sports in the United States, said Kluck.
Described on the teams web site as a young rider with great
potential, Kluck had his contract renewed for 2004 despite riding
much of the 2003 season with a painful hip ailment that caused serious
muscular imbalances. By late spring, Kluck was compensating for the
problem so severely that his right leg was doing all the work, and his
left knee was hitting the bikes frame as he rode. Following a
100-kilometer race in May, Kluck thought his career was over. I
knew I couldnt race anymore until I figured it out, he recalled.
I truly felt I was going to be messed up for the rest of my life.
Numerous specialists, including a top Belgian physical therapist, couldnt
diagnose the problem. But Kluck, who traced the pain to an injury suffered
during high school, began his own rehabilitation program. Gradually,
he got better. I figured it out and fixed it, said Kluck,
describing the accomplishment as more satisfying than any of his races.
Two months later, he returned to racing. Id lost all my
base fitness, and I was really slow, but I finished the year, and I
was able to show (the team) Id fixed the problem, he said.
That grit was enough to get his USPS contract renewed. I got
a second chance, said Kluck. This year Ive got to
step up. Most people dont get a second chance.
To prepare for the 2004 season, Kluck has trained under the supervision
of his coach, fellow UCSC alum Dario Fredrick (1997). Kluck, who lives
in Santa Cruz, rides two to four hours a day and complements his rides
with pool running and gym workouts. He takes a day off every two or
three weeks. At this point, I cant gain weight, no matter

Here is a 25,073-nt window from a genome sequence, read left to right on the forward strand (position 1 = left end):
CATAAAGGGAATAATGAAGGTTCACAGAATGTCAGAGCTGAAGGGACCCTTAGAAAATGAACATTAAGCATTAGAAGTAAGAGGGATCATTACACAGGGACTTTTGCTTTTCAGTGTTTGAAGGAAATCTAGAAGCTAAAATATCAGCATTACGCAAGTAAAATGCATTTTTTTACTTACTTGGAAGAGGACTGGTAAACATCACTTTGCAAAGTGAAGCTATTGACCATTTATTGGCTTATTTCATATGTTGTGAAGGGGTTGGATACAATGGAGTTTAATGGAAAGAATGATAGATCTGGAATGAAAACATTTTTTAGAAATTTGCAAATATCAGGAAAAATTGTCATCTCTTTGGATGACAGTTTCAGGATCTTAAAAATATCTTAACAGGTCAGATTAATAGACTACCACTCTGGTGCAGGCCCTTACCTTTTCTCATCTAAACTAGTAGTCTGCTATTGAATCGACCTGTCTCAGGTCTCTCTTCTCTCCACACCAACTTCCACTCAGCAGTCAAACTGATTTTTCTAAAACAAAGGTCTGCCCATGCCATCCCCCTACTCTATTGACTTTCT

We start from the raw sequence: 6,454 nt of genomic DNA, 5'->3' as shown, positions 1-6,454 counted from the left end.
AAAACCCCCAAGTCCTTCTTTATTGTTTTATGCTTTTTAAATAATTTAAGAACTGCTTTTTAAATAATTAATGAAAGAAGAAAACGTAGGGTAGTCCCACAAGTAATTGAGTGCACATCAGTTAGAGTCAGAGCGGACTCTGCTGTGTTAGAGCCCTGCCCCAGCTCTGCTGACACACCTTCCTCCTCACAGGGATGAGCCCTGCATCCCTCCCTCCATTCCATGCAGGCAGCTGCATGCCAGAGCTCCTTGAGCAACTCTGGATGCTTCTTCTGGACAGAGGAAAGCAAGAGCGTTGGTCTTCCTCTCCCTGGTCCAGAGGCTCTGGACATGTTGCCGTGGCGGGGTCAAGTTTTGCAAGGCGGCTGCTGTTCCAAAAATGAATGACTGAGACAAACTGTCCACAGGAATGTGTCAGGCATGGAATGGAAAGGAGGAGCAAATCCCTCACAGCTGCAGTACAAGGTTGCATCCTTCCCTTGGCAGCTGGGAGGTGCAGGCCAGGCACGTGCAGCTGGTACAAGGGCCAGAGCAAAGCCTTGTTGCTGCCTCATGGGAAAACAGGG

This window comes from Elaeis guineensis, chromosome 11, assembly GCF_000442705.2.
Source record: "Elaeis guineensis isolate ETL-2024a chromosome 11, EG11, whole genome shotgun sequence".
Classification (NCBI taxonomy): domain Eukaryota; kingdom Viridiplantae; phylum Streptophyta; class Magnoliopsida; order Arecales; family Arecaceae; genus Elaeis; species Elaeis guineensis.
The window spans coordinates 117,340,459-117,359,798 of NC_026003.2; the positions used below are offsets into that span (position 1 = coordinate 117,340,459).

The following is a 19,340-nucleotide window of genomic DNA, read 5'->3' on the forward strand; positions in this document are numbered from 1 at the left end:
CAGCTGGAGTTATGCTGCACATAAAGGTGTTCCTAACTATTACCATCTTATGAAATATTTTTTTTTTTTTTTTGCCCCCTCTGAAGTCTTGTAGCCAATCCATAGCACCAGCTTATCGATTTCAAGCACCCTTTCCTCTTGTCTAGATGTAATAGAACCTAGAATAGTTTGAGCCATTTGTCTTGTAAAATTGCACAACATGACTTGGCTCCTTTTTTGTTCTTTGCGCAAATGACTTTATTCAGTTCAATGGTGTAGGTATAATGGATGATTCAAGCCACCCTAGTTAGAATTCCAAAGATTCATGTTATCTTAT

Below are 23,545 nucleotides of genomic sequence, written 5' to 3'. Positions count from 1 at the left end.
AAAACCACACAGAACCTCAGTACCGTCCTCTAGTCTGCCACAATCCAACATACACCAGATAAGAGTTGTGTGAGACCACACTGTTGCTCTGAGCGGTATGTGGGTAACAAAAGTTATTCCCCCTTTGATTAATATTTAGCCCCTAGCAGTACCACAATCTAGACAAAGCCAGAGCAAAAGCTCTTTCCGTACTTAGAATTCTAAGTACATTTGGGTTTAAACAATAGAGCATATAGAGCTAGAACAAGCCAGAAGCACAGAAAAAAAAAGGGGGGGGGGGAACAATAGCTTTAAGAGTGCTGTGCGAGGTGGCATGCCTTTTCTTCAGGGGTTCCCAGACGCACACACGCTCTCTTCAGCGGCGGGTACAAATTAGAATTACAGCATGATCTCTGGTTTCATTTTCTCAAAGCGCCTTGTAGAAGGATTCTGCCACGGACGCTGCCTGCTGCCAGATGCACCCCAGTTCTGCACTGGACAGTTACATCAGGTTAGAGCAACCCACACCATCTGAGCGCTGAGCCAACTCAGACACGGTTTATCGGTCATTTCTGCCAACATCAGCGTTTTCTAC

what I eat, said Kluck, who at 63 is a lanky 165 pounds.
In early February, he will move for the cycling season to the teams
official European residence in Girona, Spain. Kluck, like his teammates,
will spend more than 200 days on the road, flying from race to race
throughout the season.
Even in Europe, with its devoted cycling fans, the lifestyle isnt
Youre living in Europe, away from friends and family in
a place where you may or may not speak the language. Youre trying
to train, youve never raced this hard, and youre so run
down that youre getting sick every weekend, said Kluck.
I cant believe it didnt crack me. You have to really
Kluck doesnt hesitate when asked what he likes most about racing:
When its over. Elaborating, he explains that its
hard to associate pleasure with racing. It doesnt feel good. It
College, too, was a struggle for Kluck, who said he doesnt
take tests well and doesnt study well. To succeed, he tapped
the same reserves of inner drive and determination that help him excel
on the racing circuit. I wanted to be there, I wanted a degree,
and I felt like I was trying as hard as anybody, but the format didnt
work for me, he said.
Kind of like racing with a bum hip? Yeah, maybe, concedes Kluck, the
boyish grin returning to his face as he ponders what the future may